Select the chart and run the procedure. The points (bars) will be filled with the same colors as the corresponding cells.

Chart with colored points

It works on bar charts too.

Chart with colored points

Note that the legend colors haven’t changed, because we’ve changed the points one-by-one, and haven’t changed the series. Even if you changed all points in a series to the same new color, the legend will still show the old color. See?

Legend colors do not change

Partially Highlighted Data and Chart

Enhancement Number Two: Apply fill colors only to certain highlighted points.

That was pretty cool. What if I only want to change the colors of some of the points, indicated by the selective colors of the following data set?

Data with highlighted cells

Look, it works! The program skips any cells with no fill color (in code, it skips cells with a fill pattern of “None”).

Chart with highlighted points

The VBA Procedures

The first procedure is a stub that is used to reformat the active chart.

Sub ColorActiveChartPointsToMatchCells()
  If Not ActiveChart Is Nothing Then
    ColorPointsToMatchCells ActiveChart
  End If
End Sub

You can call the main procedure inside of any other code to format a chart you’re working on, like this:

    ColorPointsToMatchCells ChartIAmWorkingOn

The second procedure accepts a chart as input. It cycles through all series in the chart. If the chart type of the series isn’t column, bar, or pie, it skips that series. Otherwise it parses the series formula to find the formatted range containing the series Y values. The code then loops through the points in the series (and the cells in the source data range), and if the cell has a simple “Solid” fill pattern, it uses the fill color of the cell as the fill color of the corresponding point.

Sub ColorPointsToMatchCells(cht As Chart)
  Dim srs As Series
  Dim sFmla As String
  Dim vFmla As Variant
  Dim sYvals As String
  Dim rYvals As Range
  Dim iPt As Long
  Dim nPts As Long

  If cht Is Nothing Then GoTo OuttaHere

  For Each srs In cht.SeriesCollection
    Select Case srs.ChartType 
      ' only do pie, bar, column charts
      Case xlPie, xlBarClustered, xlBarStacked, xlBarStacked100, _
          xlColumnClustered, xlColumnStacked, xlColumnStacked100

        On Error GoTo SeriesError

        ' get series information
        sFmla = srs.Formula
        nPts = srs.Points.Count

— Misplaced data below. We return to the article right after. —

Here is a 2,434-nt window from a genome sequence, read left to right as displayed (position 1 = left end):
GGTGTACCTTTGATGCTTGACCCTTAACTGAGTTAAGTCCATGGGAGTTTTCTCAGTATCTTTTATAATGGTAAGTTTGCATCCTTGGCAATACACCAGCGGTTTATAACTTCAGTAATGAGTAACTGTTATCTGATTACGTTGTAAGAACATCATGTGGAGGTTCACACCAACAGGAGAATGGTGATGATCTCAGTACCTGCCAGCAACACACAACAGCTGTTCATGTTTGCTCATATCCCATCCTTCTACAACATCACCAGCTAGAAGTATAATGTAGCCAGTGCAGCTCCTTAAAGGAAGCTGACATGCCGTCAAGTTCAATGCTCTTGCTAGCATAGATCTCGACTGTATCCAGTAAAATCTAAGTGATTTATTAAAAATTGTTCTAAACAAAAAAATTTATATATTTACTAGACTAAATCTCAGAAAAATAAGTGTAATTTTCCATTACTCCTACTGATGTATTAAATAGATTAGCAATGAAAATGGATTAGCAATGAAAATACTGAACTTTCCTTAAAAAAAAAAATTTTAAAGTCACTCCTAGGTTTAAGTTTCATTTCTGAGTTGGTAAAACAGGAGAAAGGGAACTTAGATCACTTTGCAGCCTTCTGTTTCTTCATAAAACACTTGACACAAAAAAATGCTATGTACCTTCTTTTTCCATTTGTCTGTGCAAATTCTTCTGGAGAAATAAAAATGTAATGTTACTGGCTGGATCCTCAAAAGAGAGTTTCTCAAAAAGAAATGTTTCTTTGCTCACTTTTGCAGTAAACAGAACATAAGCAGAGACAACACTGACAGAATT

vFmla = Split(sFmla, ",")
        sYvals = vFmla(LBound(vFmla) + 2)
        Set rYvals = Range(sYvals)

        For iPt = 1 To nPts
          ' don't change point color if cell has no fill color
          If rYvals.Cells(iPt).Interior.Pattern = xlSolid Then
            srs.Points(iPt).Interior.Color = rYvals.Cells(iPt).Interior.Color
          End If
    End Select

    On Error Resume Next


End Sub

Note that I used

    srs.Points(iPt).Interior.Color = rYvals.Cells(iPt).Interior.Color

to format the points of the series. The Interior property of a chart series has been deprecated, and the official syntax has changed to the much simpler and easier to remember

    srs.Points(iPt).Format.Fill.ForeColor.RGB = rYvals.Cells(iPt).Interior.Color

But it seemed to make sense to use Interior for both cell and point, especially in this case deprecated doesn’t mean “no longer works”.

Peltier Tech Chart Utility

Multiple Width Overlapping Column Chart

I read a post entitled Calling All Graph Wizards – Overlapping/Stacking Graphs w/o secondary axis on the Mr Excel forum today, and decided the question was broad enough and the answer quick and elegant enough that it was worth sharing.

The problem was that the user wanted to show projected and actual values of one variable as columns on the primary axis and of another variable as lines on the secondary axis.

If you only have the one variable, you can plot projected on the primary axis and actual on the secondary axis, then use a smaller gap width (wider bars) on the primary axis and a larger gap width (thinner bars) on the secondary.

Dual Column Width Chart Using Primary and Secondary Axis

But you can’t use two gap width settings if the columns must be plotted on the same axis. When you plot them, the taller bars in the front obscure the shorter bars in the back, so you can’t compare the values.

Mono Column Width Chart Using Only Primary Axis

But you can still make Excel do what you want. (In fact, you can almost always make Excel do what you want, if you know how.) I’ll describe two ways to accomplish this.